The “Endless Sinter” surfboard is visually striking compared to other boards and the question arises whether this surfboard is seaworthy at all—and that’s not without reason: Endless Sinter is a work of art by the California agency Karten Design. The surfboard was made in 2014 for an exhibition at the A + D Architecture and Design Museum in Los Angeles. Karten Design produced the surfboard in collaboration with SciCon Technologies using the SLS process. The pattern results from overlapping concentric circles, which symbolize the meeting of the northern and southern Pacific. Endless Sinter was part of the museum’s Sun-‘n’-Surf exhibition that the surfing culture of the 1960s.

Surfboard by Karten Design exhibited at the Architecture and Design Museum in Los Angeles.

3D Printed Surfboard Fins

At the University of Wollongong in Australia, a multidisciplinary team is working to improve the surfing experience for athletes. With 3D-printed fins, the researchers have succeeded in creating an alternative to the otherwise costly manufacturing process using injection molding. With 3D printing, it’s possible to adapt the fins to the individual needs of the surfer as well as to the waves in an iterative process. The fact that the UoW research team strives to perfect the Finns is shown, among other things, by the special GPS tracking devices used during testing, which collect data on the number of waves, maneuvers, and top speed, among other things. The team then combines this data with other parameters as well as the feedback from the surfers in order to additively produce the best possible fins.

3D Water Sports

Customized 3D printed fins to match individual maneuvers as well as ocean waves.

Kayaks, Paddleboards, and Jet Skis

3D Printed Kayak

Melker, a Swedish company, uses 3D printing to manufacture kayaks from recyclable materials and wants to use the kayaks to create awareness for a functioning circular economy. The kayaks are made as a single unit with a large format 3D printer. As a result, a kayak can be additively manufactured in just a few hours. Melker uses a combination of sawdust and corn starch as printing material. The advantage: if the print is faulty, the material can be easily reused. “I wanted to find a way how new materials and production methods can be used to develop stylish and tailor-made outdoor products in a more sustainable and climate-friendly way,” says company founder Pelle Stafshede. Through the exclusive use of recycled materials, the environmental impact of production is almost zero.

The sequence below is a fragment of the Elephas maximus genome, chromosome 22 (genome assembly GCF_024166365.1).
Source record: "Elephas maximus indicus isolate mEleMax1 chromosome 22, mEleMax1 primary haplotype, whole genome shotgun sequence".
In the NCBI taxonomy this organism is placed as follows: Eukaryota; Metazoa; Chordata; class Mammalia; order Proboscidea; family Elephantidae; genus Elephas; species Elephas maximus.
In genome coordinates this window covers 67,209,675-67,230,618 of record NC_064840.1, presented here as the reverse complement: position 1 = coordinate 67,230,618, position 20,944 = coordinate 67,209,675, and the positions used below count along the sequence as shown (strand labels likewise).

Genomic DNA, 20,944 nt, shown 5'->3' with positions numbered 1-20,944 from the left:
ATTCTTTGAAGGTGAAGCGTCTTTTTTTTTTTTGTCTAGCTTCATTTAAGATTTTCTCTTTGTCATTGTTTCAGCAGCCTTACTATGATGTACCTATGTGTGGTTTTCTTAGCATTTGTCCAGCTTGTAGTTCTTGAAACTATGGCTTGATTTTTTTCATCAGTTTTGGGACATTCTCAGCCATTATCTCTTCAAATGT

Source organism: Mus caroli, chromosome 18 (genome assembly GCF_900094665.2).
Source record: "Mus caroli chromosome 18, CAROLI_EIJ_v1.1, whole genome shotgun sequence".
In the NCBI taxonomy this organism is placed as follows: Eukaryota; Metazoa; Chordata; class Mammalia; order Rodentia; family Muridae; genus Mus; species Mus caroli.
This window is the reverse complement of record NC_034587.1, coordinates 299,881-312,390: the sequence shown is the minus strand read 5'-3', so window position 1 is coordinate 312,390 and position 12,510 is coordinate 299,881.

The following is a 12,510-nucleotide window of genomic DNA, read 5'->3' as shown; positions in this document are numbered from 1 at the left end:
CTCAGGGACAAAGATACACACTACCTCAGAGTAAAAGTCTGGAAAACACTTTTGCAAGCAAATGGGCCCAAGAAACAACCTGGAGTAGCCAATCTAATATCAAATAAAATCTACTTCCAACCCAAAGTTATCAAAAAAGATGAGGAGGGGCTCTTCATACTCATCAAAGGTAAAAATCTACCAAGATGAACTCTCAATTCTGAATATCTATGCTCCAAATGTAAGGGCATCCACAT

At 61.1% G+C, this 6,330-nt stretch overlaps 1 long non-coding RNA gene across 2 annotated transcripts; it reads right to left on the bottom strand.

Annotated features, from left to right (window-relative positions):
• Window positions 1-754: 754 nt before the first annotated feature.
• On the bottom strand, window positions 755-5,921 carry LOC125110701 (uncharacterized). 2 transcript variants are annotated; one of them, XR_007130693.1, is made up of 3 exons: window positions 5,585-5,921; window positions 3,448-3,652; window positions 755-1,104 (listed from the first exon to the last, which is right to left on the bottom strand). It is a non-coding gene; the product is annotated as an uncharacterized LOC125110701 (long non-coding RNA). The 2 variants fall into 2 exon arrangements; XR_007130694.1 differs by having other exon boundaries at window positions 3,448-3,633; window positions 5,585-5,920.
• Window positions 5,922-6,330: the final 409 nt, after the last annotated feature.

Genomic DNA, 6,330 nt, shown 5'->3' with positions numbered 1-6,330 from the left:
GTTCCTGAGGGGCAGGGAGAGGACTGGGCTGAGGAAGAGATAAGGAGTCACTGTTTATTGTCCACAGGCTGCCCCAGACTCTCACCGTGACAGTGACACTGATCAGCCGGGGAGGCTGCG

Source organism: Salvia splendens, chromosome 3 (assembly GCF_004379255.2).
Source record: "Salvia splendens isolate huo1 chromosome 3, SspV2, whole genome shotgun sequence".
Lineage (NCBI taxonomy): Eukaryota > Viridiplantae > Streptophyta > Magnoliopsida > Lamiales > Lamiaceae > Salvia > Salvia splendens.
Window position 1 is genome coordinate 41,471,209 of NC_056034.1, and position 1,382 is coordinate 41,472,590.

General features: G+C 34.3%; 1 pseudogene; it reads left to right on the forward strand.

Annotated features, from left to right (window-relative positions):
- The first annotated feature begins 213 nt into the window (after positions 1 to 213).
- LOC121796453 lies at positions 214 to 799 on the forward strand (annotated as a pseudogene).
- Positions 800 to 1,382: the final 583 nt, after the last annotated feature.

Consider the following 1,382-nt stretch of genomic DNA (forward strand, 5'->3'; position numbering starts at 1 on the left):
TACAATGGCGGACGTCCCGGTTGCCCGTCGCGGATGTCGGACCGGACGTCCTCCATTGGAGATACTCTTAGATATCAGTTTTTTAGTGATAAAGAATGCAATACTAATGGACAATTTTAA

impression 3D sport aquatique

The 3D-printed kayak is made from sawdust and corn starch.

SUP—3D Printed Paddleboard

SUP — or Stand Up Paddleboarding is a widely popular aquatic activity beloved by over 3 million watersport enthusiasts. Seattle-based Current Drives was able to produce their zero-emission, all-inclusive electric stand-up paddleboard, known as the ESUP™, by using Stratasys Direct Manufacturing services. The watersport company decided to use Fused Deposition Modeling (FDM), Stereolithography, PolyJet, CNC Machining, and glass-filled nylon Laser Sintering (LS) to prototype their propeller. “The engineers at Stratasys Direct Manufacturing recommended materials and processes that would work well with our functional testing requirements,” explains Mike Radenbaugh, president of Current Drives.

Paddleboard propeller made with Fused Deposition Modeling (FDM) & Laser Sintering. (Photo Credit: Stratasys)

3D Printed Water Scooter

Offering an adventure both above and below water, AMAZEA scooters by the German company JAMADE  were designed using a BigRep large-format 3D printer.  Pro HT, a material developed by BigRep, was used to make the scooters due to the material’s temperature resistance and low shrinkage features. With 75% of the scooter made using additive manufacturing, AMAZEA is perfectly waterproof — manufacturing the scooter in one shot gave the company freedom from the restrictive nature of assembly that also comes with the risk of leakage.

3D water sports jet skis

Water scooter manufactured as one part on a large-format 3D printer. (Photo Credit: AMAZEA)

What do you think of these 3D printing applications in watersports? Let us know in a comment below or on our Facebook and Twitter pages. Don’t forget to sign up for our free weekly newsletter, with all the latest news in 3D printing delivered straight to your inbox!